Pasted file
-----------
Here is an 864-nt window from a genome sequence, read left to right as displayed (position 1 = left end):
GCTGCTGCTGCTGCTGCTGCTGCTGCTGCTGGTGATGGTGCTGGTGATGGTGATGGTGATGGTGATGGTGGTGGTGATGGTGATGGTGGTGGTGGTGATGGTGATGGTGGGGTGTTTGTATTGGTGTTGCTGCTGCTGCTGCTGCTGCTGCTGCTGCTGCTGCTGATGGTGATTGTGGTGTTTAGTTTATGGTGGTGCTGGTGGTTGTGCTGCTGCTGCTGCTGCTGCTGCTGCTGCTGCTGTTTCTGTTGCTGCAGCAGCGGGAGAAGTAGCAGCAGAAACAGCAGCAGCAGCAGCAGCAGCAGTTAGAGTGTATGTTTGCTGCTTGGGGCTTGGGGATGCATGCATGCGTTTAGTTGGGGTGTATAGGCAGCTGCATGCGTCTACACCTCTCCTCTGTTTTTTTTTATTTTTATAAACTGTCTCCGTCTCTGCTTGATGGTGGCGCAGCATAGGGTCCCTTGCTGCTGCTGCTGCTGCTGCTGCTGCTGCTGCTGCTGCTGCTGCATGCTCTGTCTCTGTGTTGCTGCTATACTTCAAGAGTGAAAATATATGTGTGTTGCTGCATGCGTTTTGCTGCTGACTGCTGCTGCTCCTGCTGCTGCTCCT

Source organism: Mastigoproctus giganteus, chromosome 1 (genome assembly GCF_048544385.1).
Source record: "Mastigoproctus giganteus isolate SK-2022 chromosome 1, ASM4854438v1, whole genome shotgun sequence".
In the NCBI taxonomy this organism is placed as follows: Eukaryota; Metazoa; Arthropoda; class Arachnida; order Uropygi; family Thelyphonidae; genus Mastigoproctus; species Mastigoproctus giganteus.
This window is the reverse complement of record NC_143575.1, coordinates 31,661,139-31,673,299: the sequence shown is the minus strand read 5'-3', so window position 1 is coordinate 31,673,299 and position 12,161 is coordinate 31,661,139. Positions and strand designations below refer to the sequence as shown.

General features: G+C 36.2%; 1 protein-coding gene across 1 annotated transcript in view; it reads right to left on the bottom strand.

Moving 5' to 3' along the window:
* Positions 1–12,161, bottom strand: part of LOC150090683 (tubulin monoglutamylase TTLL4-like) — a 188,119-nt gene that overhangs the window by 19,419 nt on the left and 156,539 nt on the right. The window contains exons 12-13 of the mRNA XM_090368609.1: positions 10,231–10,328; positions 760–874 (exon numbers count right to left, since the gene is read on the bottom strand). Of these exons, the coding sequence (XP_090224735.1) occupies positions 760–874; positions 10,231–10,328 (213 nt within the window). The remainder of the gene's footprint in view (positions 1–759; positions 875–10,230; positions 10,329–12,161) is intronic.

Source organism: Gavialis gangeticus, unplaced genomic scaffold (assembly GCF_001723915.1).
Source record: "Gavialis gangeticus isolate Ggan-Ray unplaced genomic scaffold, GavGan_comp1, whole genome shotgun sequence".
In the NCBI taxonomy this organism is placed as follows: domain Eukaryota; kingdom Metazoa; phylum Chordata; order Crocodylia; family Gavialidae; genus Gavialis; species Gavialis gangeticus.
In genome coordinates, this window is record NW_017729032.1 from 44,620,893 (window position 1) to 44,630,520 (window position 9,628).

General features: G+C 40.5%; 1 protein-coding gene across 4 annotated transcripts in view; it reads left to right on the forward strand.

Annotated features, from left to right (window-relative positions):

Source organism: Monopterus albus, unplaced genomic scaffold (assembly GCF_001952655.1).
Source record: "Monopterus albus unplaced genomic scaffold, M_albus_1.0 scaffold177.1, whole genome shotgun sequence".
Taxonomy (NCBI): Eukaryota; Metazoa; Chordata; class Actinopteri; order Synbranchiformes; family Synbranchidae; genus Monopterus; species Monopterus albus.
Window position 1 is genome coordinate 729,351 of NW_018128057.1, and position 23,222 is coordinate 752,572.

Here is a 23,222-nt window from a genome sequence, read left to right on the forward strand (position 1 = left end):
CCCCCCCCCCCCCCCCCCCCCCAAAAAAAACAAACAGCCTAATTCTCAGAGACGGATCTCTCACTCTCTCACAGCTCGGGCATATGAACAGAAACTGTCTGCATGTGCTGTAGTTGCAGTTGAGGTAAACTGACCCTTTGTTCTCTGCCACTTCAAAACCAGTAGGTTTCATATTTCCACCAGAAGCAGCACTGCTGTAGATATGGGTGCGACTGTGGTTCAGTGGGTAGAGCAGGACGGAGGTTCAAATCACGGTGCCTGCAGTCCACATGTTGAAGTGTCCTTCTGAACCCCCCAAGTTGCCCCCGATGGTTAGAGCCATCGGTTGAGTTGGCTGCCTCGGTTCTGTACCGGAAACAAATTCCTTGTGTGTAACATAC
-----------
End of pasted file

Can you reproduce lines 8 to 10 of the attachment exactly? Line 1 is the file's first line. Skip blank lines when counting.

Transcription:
Moving 5' to 3' along the window:
* Positions 1–12,161, bottom strand: part of LOC150090683 (tubulin monoglutamylase TTLL4-like) — a 188,119-nt gene that overhangs the window by 19,419 nt on the left and 156,539 nt on the right. The window contains exons 12-13 of the mRNA XM_090368609.1: positions 10,231–10,328; positions 760–874 (exon numbers count right to left, since the gene is read on the bottom strand). Of these exons, the coding sequence (XP_090224735.1) occupies positions 760–874; positions 10,231–10,328 (213 nt within the window). The remainder of the gene's footprint in view (positions 1–759; positions 875–10,230; positions 10,329–12,161) is intronic.

Source organism: Gavialis gangeticus, unplaced genomic scaffold (assembly GCF_001723915.1).